Most ordinary NKers are only slowly coming to grips with the basics of a free economy. Up until the economic reforms of 2002, North Korean life was so highly centralised that there was little need for ordinary people to carry any currency, and material goods were distributed to each household. Much of food and clothing was allocated by the various government organisations who employed most North Koreans, and there was little need to acquire any other goods.
Slowly, things are changing. In the last couple of years, a mysterious market has opened up in Pyongyang, by the banks of the Taedong not far from the USS Pueblo. With a distinctive arched roof, the new building is an oasis of blue in a depressing Pyongyang concrete desert. Though we in the tour group were forbidden to enter, it appeared to have a moderate amount of foot traffic moving in and out. This is the only area were ordinary Pyongyangers can engage in private commerce.
At other sites around Pyongyang (and indeed Kaesong, when we arrived later in the week), there were basic little shops which have established themselves. As far as I could tell, these were owned by the government, who took responsiblity for running and managing them, as well as taking any profits that might be made. The shops were simple in design, and refreshingly free from any sort of advertising. Again, we were forbidden to enter, but from outside it appeared that there were some fresh food, a few basic packaged goods, and a handful of western brand-names. Indeed, one red-ribboned brown carbonated drink was sited, showing that it really is Always Coca-Cola.
There are an elite group of shops which catered to foreigners. We were free to browse a bookshop near to Kim Il Sung square which stocked a vast range of NK literature, pins, posters, videos, cassettes and assorted paraphenalia. Predictably, the bookshop had many shelves devoted to books written by K1 and K2, as well as plenty written about the two Ks. There were also some non-Kim books, mostly singing the praises of DPRK as a tourist destination, or presenting the DPRK take on history. The latter included a vast array outlining the horrors of both Japanese and American imperialism, with remarkably blunt and unsubtle titles. "The US Imperialists Started the Korean War" springs to mind. Most titles appeared in English, Russian, French, German and Spanish, although there were no Korean language books available in the store.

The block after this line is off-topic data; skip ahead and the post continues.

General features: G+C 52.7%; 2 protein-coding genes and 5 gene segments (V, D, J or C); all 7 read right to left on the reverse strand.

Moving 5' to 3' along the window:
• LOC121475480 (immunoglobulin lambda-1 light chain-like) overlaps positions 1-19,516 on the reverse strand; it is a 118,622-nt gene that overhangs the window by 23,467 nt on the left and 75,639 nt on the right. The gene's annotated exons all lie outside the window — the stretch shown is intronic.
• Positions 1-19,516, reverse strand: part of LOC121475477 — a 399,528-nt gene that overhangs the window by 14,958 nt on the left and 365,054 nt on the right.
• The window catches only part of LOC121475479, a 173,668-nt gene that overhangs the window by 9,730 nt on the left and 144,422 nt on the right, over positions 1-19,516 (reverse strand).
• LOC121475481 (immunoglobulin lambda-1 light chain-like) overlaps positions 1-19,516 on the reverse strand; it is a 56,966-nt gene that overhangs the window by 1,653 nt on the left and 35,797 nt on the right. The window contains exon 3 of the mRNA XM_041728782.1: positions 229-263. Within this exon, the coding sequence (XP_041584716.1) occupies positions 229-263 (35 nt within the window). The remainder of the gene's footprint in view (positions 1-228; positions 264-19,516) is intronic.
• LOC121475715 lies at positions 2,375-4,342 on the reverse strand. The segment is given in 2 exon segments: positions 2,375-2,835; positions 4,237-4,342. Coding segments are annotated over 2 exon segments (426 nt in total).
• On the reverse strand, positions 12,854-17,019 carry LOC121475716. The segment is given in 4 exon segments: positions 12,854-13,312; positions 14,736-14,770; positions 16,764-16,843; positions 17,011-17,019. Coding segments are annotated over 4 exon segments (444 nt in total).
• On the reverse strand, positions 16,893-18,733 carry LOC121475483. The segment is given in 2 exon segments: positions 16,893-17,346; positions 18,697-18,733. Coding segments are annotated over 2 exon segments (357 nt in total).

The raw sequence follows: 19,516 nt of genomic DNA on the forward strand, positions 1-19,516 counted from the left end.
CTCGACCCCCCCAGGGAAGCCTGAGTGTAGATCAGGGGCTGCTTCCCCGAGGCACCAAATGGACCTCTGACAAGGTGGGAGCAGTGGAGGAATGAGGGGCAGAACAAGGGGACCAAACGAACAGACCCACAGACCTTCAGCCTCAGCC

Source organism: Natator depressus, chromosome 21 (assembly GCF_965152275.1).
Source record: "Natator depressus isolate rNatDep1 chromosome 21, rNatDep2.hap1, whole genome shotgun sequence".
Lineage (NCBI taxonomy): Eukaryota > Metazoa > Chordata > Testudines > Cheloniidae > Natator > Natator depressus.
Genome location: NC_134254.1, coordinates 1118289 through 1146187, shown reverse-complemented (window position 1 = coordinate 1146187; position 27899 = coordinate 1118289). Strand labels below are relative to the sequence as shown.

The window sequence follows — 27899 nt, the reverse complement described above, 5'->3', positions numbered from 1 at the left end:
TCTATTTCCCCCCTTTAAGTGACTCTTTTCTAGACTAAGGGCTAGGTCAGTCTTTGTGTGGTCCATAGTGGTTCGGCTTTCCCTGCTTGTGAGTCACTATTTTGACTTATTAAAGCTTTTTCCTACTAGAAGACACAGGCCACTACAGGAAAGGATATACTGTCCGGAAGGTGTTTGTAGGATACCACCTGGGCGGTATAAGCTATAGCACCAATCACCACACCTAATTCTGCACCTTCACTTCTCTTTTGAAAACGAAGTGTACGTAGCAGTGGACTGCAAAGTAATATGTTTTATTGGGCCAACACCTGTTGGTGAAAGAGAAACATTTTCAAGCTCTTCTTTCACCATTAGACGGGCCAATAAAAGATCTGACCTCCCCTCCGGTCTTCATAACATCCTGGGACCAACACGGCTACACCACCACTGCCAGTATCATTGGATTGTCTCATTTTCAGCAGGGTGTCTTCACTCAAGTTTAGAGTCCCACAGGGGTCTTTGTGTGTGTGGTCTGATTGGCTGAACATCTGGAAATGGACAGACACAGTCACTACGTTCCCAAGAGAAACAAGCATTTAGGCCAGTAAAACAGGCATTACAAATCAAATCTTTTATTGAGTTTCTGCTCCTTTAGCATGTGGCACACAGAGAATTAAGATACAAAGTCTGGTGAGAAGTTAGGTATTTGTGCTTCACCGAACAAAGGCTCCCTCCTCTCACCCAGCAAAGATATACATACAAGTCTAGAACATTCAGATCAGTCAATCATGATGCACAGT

The currency for local people is the Korean Won, which is an exceptionally weak currency which is optimistically officially priced at 165 to the Euro. Outside of DPRK, the currency is worthless. The notes themself are surprisingly tasteful and sophisticated, featuring a variety of Pyongyang sites, and only the occassional glimpse of KIS. Since foreigners cannot (legally) get hold of Won, Euro has become the official currency for those not lucky enough to call DPRK home. There are an abundance of shops, restaurants, karaoke bars, brothels, ten-pin bowling alleys, billiard halls and pubs in the three foreigner hotels to spend the aforementioned Euros. Like the hotels themself, these are all fairly bland and generic, and are exclusively for foreigners and the DPRK ruling elite.
At the other end of the commercial scale were the enterprising individuals who line the roads between major towns and cities. Walking or riding a bike can be tough work, but luckily there are plenty of NKers wielding simple brief cases offering just what every weary traveller needs - cigarettes. Mostly Korean brand or cheap imported Chinese cigarettes, these are a staple of (male) North Korean life, and their sale by these small street vendors is tolerated by the government, presumably who have a tobacco addiction of their own.
If the two Koreas are ever to become one, bringing North Koreans up to speed on all things commercial will be one of the biggest challenges. With no need to balance a budget, make anything more than basic purchases, save for the future or demonstrate entrepreneurship, it will prove a steep learning curve.